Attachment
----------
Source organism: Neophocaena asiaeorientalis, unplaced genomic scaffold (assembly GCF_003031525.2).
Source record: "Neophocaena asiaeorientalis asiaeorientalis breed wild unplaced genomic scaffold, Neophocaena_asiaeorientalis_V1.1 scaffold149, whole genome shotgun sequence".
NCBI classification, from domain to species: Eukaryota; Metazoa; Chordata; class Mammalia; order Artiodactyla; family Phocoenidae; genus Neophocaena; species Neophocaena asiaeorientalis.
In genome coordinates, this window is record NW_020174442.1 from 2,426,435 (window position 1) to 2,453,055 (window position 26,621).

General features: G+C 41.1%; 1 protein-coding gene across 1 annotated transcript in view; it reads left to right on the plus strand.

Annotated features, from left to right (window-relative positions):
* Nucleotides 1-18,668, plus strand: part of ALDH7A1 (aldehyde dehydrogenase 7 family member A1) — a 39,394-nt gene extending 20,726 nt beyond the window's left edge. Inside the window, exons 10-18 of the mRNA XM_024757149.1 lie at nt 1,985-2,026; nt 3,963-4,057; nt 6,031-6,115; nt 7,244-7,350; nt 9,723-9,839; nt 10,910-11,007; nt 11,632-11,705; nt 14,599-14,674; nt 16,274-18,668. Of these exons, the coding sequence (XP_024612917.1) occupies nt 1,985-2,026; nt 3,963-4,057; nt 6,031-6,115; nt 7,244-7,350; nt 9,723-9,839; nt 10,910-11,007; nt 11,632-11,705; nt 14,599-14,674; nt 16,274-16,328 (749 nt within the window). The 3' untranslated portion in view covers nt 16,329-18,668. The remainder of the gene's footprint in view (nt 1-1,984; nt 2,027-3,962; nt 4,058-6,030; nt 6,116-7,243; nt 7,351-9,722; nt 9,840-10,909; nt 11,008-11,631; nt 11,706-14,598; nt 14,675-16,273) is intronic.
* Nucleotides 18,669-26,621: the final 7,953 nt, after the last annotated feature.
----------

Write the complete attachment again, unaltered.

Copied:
Source organism: Neophocaena asiaeorientalis, unplaced genomic scaffold (assembly GCF_003031525.2).
Source record: "Neophocaena asiaeorientalis asiaeorientalis breed wild unplaced genomic scaffold, Neophocaena_asiaeorientalis_V1.1 scaffold149, whole genome shotgun sequence".
NCBI classification, from domain to species: Eukaryota; Metazoa; Chordata; class Mammalia; order Artiodactyla; family Phocoenidae; genus Neophocaena; species Neophocaena asiaeorientalis.
In genome coordinates, this window is record NW_020174442.1 from 2,426,435 (window position 1) to 2,453,055 (window position 26,621).

General features: G+C 41.1%; 1 protein-coding gene across 1 annotated transcript in view; it reads left to right on the plus strand.

Annotated features, from left to right (window-relative positions):
* Nucleotides 1-18,668, plus strand: part of ALDH7A1 (aldehyde dehydrogenase 7 family member A1) — a 39,394-nt gene extending 20,726 nt beyond the window's left edge. Inside the window, exons 10-18 of the mRNA XM_024757149.1 lie at nt 1,985-2,026; nt 3,963-4,057; nt 6,031-6,115; nt 7,244-7,350; nt 9,723-9,839; nt 10,910-11,007; nt 11,632-11,705; nt 14,599-14,674; nt 16,274-18,668. Of these exons, the coding sequence (XP_024612917.1) occupies nt 1,985-2,026; nt 3,963-4,057; nt 6,031-6,115; nt 7,244-7,350; nt 9,723-9,839; nt 10,910-11,007; nt 11,632-11,705; nt 14,599-14,674; nt 16,274-16,328 (749 nt within the window). The 3' untranslated portion in view covers nt 16,329-18,668. The remainder of the gene's footprint in view (nt 1-1,984; nt 2,027-3,962; nt 4,058-6,030; nt 6,116-7,243; nt 7,351-9,722; nt 9,840-10,909; nt 11,008-11,631; nt 11,706-14,598; nt 14,675-16,273) is intronic.
* Nucleotides 18,669-26,621: the final 7,953 nt, after the last annotated feature.